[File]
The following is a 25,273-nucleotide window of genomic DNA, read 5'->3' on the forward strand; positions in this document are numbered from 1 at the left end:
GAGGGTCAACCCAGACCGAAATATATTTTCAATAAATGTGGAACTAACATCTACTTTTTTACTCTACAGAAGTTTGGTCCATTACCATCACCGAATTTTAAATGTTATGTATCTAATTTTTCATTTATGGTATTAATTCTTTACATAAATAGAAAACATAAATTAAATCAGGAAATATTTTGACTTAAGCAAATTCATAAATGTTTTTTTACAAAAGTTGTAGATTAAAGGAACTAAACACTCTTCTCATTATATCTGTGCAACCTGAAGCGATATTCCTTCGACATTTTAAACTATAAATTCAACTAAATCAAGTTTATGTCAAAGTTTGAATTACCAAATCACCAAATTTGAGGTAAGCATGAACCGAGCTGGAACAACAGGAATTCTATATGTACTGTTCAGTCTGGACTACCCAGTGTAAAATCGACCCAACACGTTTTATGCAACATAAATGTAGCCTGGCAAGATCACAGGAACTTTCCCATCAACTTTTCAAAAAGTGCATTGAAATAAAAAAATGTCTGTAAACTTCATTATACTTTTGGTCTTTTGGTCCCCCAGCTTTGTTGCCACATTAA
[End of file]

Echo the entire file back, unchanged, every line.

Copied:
The following is a 25,273-nucleotide window of genomic DNA, read 5'->3' on the forward strand; positions in this document are numbered from 1 at the left end:
GAGGGTCAACCCAGACCGAAATATATTTTCAATAAATGTGGAACTAACATCTACTTTTTTACTCTACAGAAGTTTGGTCCATTACCATCACCGAATTTTAAATGTTATGTATCTAATTTTTCATTTATGGTATTAATTCTTTACATAAATAGAAAACATAAATTAAATCAGGAAATATTTTGACTTAAGCAAATTCATAAATGTTTTTTTACAAAAGTTGTAGATTAAAGGAACTAAACACTCTTCTCATTATATCTGTGCAACCTGAAGCGATATTCCTTCGACATTTTAAACTATAAATTCAACTAAATCAAGTTTATGTCAAAGTTTGAATTACCAAATCACCAAATTTGAGGTAAGCATGAACCGAGCTGGAACAACAGGAATTCTATATGTACTGTTCAGTCTGGACTACCCAGTGTAAAATCGACCCAACACGTTTTATGCAACATAAATGTAGCCTGGCAAGATCACAGGAACTTTCCCATCAACTTTTCAAAAAGTGCATTGAAATAAAAAAATGTCTGTAAACTTCATTATACTTTTGGTCTTTTGGTCCCCCAGCTTTGTTGCCACATTAA